It’s Not You, It’s Me



This little guy with the big purple eyes is Monkey. Monkey with a capital ‘M’ – he goes by no other name. We acquired Monkey during a trip to the toy shop around the time of Catherine’s first birthday. It wasn’t love at first sight for me, but Catherine wouldn’t put him down, and so he came home with us (we paid for him like!).

Like many other toys he settled into life in the toy basket, now and again being pulled out and discarded before being thrown back in the toy box, never really making the cut with our then one year old  who was way more interested in Iggle Piggle at that stage. Then, one day, just like that, he became so much more important than the others. It was as if Catherine had made him a secret promise that she would never leave his side. And suddenly Monkey came everywhere! No longer were we a family of three, we were most definitely a family of four, with Monkey elevated to the position of favourite toy, comforter and constant companion.

I’ll let you in on a little secret, he stinks, he looks like he has cataracts and his fur is quite matted, but non of this matters to Catherine. He is her Monkey. That is until quite recently. Don’t get me wrong, he still holds the esteemed position of number one bedtime companion, but I’m starting to notice that’s he’s not hanging around (like a bad smell) quite as much as he used to, and although I don’t miss the brief panic when I hear the words ‘where’s Monkey?’ I’m feeling rather sad about this slow separation.

Catherine is now at nursery school and her horizons have broadened massively in the last six months or so. She has made new friends and developed new interests. She has become very confident and outgoing, and she doesn’t seem to need Monkey for comfort anymore.

This time last year she wouldn’t go to playgroup without him. She held his hand tightly wherever we went. He came shopping with us, out for dinner with us (and never once offered to pay) and, on the one occasion that we were allowed to wash him, Catherine stood by the machine the whole time. I loved her steadfast commitment to Monkey, and as our little girl grows and he slowly slips away I worry that in years to come she won’t remember how important he was. In saying that, my best friend brought her comforter to uni with her, so all is not lost!

Monkey is in almost every photo of Catherine up until she started nursery, and then he’s just not there, replaced by friends of another kind. I’m glad she’s able to stand alone without him (Mr McC used to joke that he would be walking them both up the aisle), but in true Toy Story fashion I can’t help but wonder what Monkey thinks of it all. He has been a truly loyal companion, a comfort to a shy little girl until she found her voice, and a comfort to her mummy when I handed her over to playgroup knowing she’d be OK if she had Monkey.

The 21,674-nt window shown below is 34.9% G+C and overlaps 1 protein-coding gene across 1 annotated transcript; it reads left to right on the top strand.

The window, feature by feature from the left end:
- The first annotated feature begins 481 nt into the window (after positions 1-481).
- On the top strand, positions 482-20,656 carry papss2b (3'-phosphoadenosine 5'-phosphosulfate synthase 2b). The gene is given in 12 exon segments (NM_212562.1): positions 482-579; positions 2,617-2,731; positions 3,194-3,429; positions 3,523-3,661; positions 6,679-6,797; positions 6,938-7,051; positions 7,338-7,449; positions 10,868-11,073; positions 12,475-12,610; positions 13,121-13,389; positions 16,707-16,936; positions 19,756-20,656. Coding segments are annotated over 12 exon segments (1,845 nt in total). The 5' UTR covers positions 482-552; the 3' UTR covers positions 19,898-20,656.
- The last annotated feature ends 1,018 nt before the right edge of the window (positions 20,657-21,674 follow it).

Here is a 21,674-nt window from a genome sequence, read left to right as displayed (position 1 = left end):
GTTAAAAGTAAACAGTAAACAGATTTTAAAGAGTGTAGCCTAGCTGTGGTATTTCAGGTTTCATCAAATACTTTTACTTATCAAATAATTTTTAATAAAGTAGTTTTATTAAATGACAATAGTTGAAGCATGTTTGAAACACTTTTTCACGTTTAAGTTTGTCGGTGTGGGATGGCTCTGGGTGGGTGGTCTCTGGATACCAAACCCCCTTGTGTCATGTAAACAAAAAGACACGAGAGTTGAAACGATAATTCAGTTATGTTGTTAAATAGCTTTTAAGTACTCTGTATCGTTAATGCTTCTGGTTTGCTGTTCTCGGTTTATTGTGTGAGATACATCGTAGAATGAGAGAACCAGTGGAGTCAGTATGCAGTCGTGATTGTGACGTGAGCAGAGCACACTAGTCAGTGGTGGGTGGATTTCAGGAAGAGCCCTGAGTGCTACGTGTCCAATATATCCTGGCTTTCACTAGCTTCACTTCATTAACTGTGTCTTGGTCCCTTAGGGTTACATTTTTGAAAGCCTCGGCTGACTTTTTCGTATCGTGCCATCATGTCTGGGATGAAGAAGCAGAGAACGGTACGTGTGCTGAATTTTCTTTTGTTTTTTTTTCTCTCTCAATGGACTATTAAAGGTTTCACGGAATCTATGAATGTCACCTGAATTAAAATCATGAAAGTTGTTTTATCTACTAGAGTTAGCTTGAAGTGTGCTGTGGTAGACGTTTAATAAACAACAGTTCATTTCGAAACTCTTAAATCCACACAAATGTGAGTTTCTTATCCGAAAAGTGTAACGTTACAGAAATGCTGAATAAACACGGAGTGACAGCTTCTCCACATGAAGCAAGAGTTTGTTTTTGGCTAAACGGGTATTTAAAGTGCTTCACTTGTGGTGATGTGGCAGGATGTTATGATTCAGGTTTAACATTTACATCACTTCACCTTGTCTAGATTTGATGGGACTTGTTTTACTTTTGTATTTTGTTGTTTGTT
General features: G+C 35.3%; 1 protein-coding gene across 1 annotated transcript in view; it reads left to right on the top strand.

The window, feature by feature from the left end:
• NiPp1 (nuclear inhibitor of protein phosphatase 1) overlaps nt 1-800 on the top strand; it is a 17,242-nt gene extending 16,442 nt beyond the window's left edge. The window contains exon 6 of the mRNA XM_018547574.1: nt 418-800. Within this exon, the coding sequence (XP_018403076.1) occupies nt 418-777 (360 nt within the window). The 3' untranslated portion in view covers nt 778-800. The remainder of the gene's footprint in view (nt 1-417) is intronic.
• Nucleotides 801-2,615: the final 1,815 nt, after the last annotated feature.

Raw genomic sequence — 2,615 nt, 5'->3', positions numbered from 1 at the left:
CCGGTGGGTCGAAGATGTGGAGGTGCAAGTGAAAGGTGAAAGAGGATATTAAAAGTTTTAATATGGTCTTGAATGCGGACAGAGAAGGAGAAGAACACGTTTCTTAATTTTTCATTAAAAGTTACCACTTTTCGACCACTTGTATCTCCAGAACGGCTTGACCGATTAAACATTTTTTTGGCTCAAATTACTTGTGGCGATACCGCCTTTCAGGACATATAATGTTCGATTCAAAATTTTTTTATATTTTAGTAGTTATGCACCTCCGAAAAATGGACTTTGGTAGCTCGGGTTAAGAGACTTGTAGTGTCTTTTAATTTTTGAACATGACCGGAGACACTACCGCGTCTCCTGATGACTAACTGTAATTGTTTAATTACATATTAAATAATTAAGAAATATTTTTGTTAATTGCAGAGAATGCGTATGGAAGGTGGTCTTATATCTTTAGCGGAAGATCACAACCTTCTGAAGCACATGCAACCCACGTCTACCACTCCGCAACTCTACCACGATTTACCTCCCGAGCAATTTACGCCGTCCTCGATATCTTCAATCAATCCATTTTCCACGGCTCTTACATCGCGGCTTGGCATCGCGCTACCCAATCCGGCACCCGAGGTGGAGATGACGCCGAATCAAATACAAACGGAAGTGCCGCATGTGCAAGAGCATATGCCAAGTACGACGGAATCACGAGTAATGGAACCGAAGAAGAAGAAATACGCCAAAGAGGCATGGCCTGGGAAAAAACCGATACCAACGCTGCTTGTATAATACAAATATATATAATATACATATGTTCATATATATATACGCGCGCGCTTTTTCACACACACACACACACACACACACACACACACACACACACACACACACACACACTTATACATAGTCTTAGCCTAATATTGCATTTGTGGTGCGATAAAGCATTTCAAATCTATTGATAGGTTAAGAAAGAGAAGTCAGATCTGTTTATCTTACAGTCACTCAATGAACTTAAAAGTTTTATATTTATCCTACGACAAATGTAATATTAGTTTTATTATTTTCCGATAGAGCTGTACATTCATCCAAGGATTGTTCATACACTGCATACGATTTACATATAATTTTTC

Monkey hasn’t changed, but Catherine has, so much, and so quickly. I don’t think she’ll ever fully separate from her trusted pal, but I might start giving him cuddles while she’s at nursery, just to make sure that he knows that I know how he feels.  Because now that she’s a bit older and so much more independent she doesn’t grip my hand quite as tightly anymore either.

The Storybook Mummy


First blog post

Welcome to my little space!! I decided to set up a blog to document my life as a self-employed mother, struggling to drive my business forward while being there for my little girl. Sometimes it’ll be light-hearted and fun, other times it’ll touch on more serious issues, just like life. I love chocolate, wine, shopping and books, so expect plenty of those. I’m not so fussed on football or being sensible with money, so don’t expect the latest scores or financial advice.

I’m the Storybook Mummy because I sell books, tell stories and because I’m a mummy. I started my own business in 2016 after leaving my full-time job in a local bank (after my daughter was born I was refused a part-time role, but that’s another story). I wasn’t happy, in fact I was miserable, anxious and distracted by thoughts of a better balance for me and my family. After much deliberation and soul searching my husband (from now on I’ll refer to him as Mr McC) and I agreed that it would be best for our family if I left my job and stared working for myself. The only problem was that I didn’t really know what I was going to do. I thought and thought and thought so much but I couldn’t come up with anything that I could make a career out of.

Then one day I was sitting with my daughter (then 2 years old) in a mother and baby class, not mixing with anyone else, dying to chat to the other mums, but not really knowing how to strike up a conversation, and that’s when it came to me. I decided that I was going to start my own class for babies and toddlers, somewhere welcoming, a small community for those who have suddenly found that their world has become very small whilst on maternity leave. Somewhere for little ones to engage with other little ones without being expected to behave. It took a lot of research, training and support from friends and family, and eventually Toddlepops was born out of love and a real interest in building a community for mums and their little ones.

That decision to start Toddlepops set me on a totally new path, where I was in control. I decided when, where and how I worked, and I still can’t believe the direction that things have taken. In 2017 I decided to become an independent organiser for Usborne Books, it felt like a nice fit with Toddlepops and I loved the books. That led me to Instagram and blogging and I just thought I’d give it a go. To document my journey, our journey as a family, our everyday struggles and triumphs. To celebrate the community that we are a part of and to share my hopes and aspirations.

So yeah, I’m going to give it a go and see where this path might lead. I’d love for you to join me.

The Storybook Mummy  xxx